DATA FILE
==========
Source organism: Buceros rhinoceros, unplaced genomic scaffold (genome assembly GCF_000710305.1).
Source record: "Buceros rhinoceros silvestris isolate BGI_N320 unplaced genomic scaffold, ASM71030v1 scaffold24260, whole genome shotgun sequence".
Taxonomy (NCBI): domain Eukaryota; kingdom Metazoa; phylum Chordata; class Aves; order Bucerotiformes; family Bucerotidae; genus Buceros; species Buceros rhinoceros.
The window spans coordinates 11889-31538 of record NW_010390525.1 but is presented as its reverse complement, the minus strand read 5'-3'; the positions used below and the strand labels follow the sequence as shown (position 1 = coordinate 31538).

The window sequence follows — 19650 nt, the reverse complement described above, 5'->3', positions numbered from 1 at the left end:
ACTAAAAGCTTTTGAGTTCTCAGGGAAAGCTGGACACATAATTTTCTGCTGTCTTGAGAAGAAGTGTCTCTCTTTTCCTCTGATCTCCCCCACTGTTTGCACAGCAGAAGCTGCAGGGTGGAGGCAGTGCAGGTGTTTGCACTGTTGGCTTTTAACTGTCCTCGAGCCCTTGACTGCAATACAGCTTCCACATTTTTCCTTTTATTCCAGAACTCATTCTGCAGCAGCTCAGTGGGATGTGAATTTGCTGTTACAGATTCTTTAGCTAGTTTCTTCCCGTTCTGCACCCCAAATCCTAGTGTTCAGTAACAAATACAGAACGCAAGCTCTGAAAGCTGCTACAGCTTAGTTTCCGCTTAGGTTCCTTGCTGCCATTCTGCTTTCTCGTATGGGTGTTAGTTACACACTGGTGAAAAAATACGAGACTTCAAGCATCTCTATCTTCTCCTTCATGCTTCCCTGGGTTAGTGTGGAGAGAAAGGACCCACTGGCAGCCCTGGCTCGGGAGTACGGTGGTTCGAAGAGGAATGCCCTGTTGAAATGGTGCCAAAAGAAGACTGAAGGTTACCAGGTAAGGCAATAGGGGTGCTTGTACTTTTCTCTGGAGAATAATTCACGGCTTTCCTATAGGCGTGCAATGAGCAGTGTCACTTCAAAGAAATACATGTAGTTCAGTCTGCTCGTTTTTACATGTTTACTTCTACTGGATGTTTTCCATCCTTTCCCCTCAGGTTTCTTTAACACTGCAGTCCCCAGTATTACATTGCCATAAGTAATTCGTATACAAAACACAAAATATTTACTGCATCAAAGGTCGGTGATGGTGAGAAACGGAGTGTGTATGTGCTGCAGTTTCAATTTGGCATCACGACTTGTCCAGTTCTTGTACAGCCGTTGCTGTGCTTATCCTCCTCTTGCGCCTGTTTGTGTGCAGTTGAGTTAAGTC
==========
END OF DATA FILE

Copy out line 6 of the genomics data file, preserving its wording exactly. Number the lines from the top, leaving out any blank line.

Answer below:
ACTAAAAGCTTTTGAGTTCTCAGGGAAAGCTGGACACATAATTTTCTGCTGTCTTGAGAAGAAGTGTCTCTCTTTTCCTCTGATCTCCCCCACTGTTTGCACAGCAGAAGCTGCAGGGTGGAGGCAGTGCAGGTGTTTGCACTGTTGGCTTTTAACTGTCCTCGAGCCCTTGACTGCAATACAGCTTCCACATTTTTCCTTTTATTCCAGAACTCATTCTGCAGCAGCTCAGTGGGATGTGAATTTGCTGTTACAGATTCTTTAGCTAGTTTCTTCCCGTTCTGCACCCCAAATCCTAGTGTTCAGTAACAAATACAGAACGCAAGCTCTGAAAGCTGCTACAGCTTAGTTTCCGCTTAGGTTCCTTGCTGCCATTCTGCTTTCTCGTATGGGTGTTAGTTACACACTGGTGAAAAAATACGAGACTTCAAGCATCTCTATCTTCTCCTTCATGCTTCCCTGGGTTAGTGTGGAGAGAAAGGACCCACTGGCAGCCCTGGCTCGGGAGTACGGTGGTTCGAAGAGGAATGCCCTGTTGAAATGGTGCCAAAAGAAGACTGAAGGTTACCAGGTAAGGCAATAGGGGTGCTTGTACTTTTCTCTGGAGAATAATTCACGGCTTTCCTATAGGCGTGCAATGAGCAGTGTCACTTCAAAGAAATACATGTAGTTCAGTCTGCTCGTTTTTACATGTTTACTTCTACTGGATGTTTTCCATCCTTTCCCCTCAGGTTTCTTTAACACTGCAGTCCCCAGTATTACATTGCCATAAGTAATTCGTATACAAAACACAAAATATTTACTGCATCAAAGGTCGGTGATGGTGAGAAACGGAGTGTGTATGTGCTGCAGTTTCAATTTGGCATCACGACTTGTCCAGTTCTTGTACAGCCGTTGCTGTGCTTATCCTCCTCTTGCGCCTGTTTGTGTGCAGTTGAGTTAAGTC